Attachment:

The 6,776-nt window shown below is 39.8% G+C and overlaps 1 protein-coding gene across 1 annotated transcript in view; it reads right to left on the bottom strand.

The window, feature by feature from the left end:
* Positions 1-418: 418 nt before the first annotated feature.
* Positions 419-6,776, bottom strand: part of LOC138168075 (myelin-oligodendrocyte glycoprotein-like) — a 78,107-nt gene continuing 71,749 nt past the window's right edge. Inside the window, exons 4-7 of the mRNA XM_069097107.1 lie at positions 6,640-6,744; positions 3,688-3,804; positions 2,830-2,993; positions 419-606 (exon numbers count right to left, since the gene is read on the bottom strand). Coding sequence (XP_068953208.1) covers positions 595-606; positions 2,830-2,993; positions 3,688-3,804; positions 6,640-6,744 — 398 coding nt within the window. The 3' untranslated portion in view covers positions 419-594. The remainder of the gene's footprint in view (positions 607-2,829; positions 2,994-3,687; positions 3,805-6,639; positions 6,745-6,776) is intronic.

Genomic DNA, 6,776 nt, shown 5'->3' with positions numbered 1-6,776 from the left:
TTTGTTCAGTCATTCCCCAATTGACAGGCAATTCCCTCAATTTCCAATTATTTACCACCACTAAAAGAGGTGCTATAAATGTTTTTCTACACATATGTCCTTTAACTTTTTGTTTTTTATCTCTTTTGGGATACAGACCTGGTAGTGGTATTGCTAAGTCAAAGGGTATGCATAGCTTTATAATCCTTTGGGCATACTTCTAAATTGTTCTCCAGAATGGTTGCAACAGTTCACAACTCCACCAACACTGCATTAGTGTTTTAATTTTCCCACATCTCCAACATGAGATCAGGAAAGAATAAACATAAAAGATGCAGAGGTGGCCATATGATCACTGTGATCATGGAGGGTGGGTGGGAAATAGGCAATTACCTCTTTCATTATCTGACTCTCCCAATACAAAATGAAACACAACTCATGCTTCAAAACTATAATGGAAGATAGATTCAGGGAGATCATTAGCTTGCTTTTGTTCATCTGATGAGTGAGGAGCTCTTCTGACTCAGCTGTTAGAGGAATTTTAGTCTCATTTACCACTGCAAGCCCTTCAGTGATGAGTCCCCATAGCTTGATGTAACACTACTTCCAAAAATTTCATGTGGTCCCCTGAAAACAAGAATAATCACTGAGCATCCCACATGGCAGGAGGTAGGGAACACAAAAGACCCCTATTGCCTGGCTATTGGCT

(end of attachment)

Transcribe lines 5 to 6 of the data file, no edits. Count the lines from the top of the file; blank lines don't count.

Genomic DNA, 6,776 nt, shown 5'->3' with positions numbered 1-6,776 from the left:
TTTGTTCAGTCATTCCCCAATTGACAGGCAATTCCCTCAATTTCCAATTATTTACCACCACTAAAAGAGGTGCTATAAATGTTTTTCTACACATATGTCCTTTAACTTTTTGTTTTTTATCTCTTTTGGGATACAGACCTGGTAGTGGTATTGCTAAGTCAAAGGGTATGCATAGCTTTATAATCCTTTGGGCATACTTCTAAATTGTTCTCCAGAATGGTTGCAACAGTTCACAACTCCACCAACACTGCATTAGTGTTTTAATTTTCCCACATCTCCAACATGAGATCAGGAAAGAATAAACATAAAAGATGCAGAGGTGGCCATATGATCACTGTGATCATGGAGGGTGGGTGGGAAATAGGCAATTACCTCTTTCATTATCTGACTCTCCCAATACAAAATGAAACACAACTCATGCTTCAAAACTATAATGGAAGATAGATTCAGGGAGATCATTAGCTTGCTTTTGTTCATCTGATGAGTGAGGAGCTCTTCTGACTCAGCTGTTAGAGGAATTTTAGTCTCATTTACCACTGCAAGCCCTTCAGTGATGAGTCCCCATAGCTTGATGTAACACTACTTCCAAAAATTTCATGTGGTCCCCTGAAAACAAGAATAATCACTGAGCATCCCACATGGCAGGAGGTAGGGAACACAAAAGACCCCTATTGCCTGGCTATTGGCT